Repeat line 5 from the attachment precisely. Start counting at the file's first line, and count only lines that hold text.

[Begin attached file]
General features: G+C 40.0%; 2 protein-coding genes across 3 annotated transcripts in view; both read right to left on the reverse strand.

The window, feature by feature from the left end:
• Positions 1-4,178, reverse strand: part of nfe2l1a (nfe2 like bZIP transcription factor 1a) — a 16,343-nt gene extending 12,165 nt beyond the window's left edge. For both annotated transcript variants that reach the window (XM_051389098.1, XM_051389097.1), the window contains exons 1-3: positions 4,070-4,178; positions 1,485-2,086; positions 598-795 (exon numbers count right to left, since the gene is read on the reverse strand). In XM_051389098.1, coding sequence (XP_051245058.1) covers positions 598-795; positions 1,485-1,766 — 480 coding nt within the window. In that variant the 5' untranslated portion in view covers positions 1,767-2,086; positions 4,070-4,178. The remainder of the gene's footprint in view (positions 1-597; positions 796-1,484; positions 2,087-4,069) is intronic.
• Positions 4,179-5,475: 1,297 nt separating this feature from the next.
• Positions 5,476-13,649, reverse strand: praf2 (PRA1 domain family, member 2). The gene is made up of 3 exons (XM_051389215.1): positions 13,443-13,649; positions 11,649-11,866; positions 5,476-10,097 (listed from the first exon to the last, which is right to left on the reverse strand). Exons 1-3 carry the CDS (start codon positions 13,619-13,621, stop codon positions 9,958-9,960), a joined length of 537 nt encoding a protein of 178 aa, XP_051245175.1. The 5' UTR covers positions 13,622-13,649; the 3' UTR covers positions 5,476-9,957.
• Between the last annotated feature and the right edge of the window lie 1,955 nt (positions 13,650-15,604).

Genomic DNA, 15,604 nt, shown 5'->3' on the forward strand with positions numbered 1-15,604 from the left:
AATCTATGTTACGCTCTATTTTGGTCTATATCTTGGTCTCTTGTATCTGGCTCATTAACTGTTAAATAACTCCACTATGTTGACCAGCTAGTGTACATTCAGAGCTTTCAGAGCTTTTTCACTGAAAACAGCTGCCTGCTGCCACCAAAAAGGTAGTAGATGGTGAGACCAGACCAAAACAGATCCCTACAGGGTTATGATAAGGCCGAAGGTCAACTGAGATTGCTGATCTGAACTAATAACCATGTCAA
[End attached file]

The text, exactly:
• Positions 5,476-13,649, reverse strand: praf2 (PRA1 domain family, member 2). The gene is made up of 3 exons (XM_051389215.1): positions 13,443-13,649; positions 11,649-11,866; positions 5,476-10,097 (listed from the first exon to the last, which is right to left on the reverse strand). Exons 1-3 carry the CDS (start codon positions 13,619-13,621, stop codon positions 9,958-9,960), a joined length of 537 nt encoding a protein of 178 aa, XP_051245175.1. The 5' UTR covers positions 13,622-13,649; the 3' UTR covers positions 5,476-9,957.